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An Offer Is a Contract – All Parties Have To Take It Seriously!

It’s silly season in real estate and that means spring!  Another year of low inventory with many motivated buyers who will seemingly do anything to get their offer accepted on the house of their dreams.  Buyers are signing all kinds of offers.  Some will waive their mortgage and other contingencies, while others may have escalation clauses built.  Such clauses dictate that the seller can accept a higher offer if one is presented.  Some buyers are simply jumping in to compete and then finding themselves in a regrettable situation later.
Recently, we saw all three of these scenarios come up.  This makes me wonder how buyers are being advised and counseled when they are making their offers.
For example, we have a loan approved with just a few final and minor conditions to be met by the buyer.  However, the buyer has gotten cold feet and no longer wants to buy the house.  They ask us if we could decline their loan so that they may get their deposit back.  This is not something we can do.  We have to report to our regulators our pre-qualification process, decline rates and any and all reasons for any decline.  We cannot simply decline a loan because the borrower changes their mind.  “What if I just don’t send in the documents you requested?” the buyer asks.  When you sign a contract with a mortgage contingency you agree to meet all conditions of the mortgage process.  If the borrower never sends in the required documents, we can withdraw the loan after we send out a ‘notice of incomplete’.  This notice gives the borrower a specific amount of time to respond before their loan is cancelled.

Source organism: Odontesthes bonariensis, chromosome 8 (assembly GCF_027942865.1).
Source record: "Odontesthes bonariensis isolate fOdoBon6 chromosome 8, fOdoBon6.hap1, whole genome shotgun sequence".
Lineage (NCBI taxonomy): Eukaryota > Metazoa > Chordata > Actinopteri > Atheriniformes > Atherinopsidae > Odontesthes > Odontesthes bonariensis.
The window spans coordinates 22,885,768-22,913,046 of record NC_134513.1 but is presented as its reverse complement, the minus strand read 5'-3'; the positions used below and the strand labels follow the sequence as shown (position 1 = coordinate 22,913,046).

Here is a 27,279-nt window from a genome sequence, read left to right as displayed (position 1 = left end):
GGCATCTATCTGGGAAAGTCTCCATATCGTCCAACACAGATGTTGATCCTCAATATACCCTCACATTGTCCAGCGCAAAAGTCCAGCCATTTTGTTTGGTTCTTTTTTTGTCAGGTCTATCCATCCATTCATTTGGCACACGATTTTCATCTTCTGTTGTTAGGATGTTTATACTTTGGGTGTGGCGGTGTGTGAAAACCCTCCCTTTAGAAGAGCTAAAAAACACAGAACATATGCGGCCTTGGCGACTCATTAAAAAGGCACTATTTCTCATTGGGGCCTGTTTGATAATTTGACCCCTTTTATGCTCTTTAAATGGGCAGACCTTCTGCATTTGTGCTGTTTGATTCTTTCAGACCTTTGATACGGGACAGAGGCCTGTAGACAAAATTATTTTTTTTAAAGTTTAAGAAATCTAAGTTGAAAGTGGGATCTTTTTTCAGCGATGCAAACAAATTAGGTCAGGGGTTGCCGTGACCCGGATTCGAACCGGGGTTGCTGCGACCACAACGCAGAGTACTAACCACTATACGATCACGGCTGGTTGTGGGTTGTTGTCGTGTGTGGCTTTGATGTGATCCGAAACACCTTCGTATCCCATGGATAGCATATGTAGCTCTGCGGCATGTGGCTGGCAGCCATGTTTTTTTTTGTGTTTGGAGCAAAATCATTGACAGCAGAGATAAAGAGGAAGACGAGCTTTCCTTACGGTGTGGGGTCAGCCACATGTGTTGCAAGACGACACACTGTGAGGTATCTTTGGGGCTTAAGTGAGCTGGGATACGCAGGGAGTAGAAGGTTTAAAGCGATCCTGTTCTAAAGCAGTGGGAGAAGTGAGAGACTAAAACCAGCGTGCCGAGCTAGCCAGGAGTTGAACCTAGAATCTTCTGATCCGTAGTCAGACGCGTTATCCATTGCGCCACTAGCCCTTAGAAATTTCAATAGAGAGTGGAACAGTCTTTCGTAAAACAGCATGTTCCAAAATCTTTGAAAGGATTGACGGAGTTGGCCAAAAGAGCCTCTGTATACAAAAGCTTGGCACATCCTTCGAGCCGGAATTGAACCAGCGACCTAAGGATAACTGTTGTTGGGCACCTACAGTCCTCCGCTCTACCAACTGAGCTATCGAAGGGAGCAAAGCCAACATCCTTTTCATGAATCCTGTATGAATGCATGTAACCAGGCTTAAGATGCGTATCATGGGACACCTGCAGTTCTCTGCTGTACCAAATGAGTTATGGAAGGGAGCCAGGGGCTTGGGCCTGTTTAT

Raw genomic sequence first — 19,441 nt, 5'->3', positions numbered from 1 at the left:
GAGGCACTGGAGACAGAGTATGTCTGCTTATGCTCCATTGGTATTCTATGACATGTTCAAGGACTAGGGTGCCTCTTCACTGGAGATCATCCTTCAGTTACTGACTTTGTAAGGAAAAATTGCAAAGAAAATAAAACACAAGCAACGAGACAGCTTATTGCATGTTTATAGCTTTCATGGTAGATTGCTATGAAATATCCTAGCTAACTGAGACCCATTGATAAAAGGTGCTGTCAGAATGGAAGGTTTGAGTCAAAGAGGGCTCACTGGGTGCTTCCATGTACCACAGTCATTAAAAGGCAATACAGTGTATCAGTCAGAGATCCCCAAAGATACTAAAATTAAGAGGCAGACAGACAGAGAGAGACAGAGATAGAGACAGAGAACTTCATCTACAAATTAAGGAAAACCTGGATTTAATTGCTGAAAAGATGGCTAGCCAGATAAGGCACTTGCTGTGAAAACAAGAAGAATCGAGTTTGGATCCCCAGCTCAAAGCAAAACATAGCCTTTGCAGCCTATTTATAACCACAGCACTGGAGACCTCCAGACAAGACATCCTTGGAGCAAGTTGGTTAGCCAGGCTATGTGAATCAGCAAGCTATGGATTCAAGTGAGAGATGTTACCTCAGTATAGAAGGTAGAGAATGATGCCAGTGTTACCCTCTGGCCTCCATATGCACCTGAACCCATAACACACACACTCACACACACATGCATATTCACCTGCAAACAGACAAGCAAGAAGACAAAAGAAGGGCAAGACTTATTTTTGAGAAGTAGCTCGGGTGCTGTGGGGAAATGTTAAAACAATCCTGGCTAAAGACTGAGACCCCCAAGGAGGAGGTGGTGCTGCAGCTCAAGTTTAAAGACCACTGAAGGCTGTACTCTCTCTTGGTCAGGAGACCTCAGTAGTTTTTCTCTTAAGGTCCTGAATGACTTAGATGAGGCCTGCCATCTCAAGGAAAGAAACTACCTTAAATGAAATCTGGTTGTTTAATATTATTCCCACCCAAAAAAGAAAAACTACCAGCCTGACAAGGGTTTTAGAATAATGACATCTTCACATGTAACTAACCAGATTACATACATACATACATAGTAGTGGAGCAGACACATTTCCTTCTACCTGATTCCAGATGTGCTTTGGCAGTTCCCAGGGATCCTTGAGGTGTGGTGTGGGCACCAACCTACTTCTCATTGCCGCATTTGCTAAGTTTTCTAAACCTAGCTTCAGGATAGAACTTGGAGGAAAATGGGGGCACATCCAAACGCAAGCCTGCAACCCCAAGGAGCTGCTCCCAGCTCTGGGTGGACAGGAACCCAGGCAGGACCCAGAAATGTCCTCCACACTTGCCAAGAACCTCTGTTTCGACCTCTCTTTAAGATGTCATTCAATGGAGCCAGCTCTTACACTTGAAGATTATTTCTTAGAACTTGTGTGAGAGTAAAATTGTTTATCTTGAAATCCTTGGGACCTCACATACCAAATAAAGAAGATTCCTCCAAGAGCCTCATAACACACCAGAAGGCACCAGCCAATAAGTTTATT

The standard mortgage contingency has an ‘apply by date’ to insure that the buyers perform in a timely manner.  This contingency forbids them from saying that they are unable to get their loan approved by the commitment date as a result of them not getting their information to the mortgage company by the dates in the original contract.
The time to make sure that buyers fully understand their contractual obligations is before the offer is made.  An offer is a contract and the purchase and sales agreement is a secondary contract, however once the offer is signed there is no guarantee that you can change the terms when you get to the purchase and sales agreement.
In another situation, we have a set of buyers approved to close on their new home.  There is an escalation agreement in their offer stating that the seller could continue showing the property.  If the sellers get an offer higher than the agreed upon price our borrowers would then have 48 hours to meet the new offer.  So, lo and behold, a higher offer comes in!  The agent negotiates the seller down a bit to keep the current buyers on track, but of course the current buyers are upset about having to pay more.  However, they did sign the offer and the worst-case scenario as outlined in that offer materialized.  Their only choice was to meet the higher price or start their home search all over again.
This same scenario also played out in a precedent setting lawsuit.  In this case, a seller accepted an offer but the buyers didn’t sign the purchase and sales agreement on the date specified in the offer, the seller then accepted a higher offer from another party and the first buyer filed suit and won.  The court determined that the original offer was a contract and had to be honored.
The bottom line is to not take any risks; make sure all parties fully understand what they are getting into when they make an agreement to purchase a piece of real estate.  Be certain that they know what they can and cannot expect as the transaction moves forward and they fully understand their legal obligations in the event they get cold feet.

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Extraordinary Customer Relationships Grow When You Provide Knowledge!

 

I read recently that the recent drop in interest rates has bumped up the “re-fi population” to 6.7 million borrowers from 5.2 million last month, according to a report put out by Black Knight Financial Services.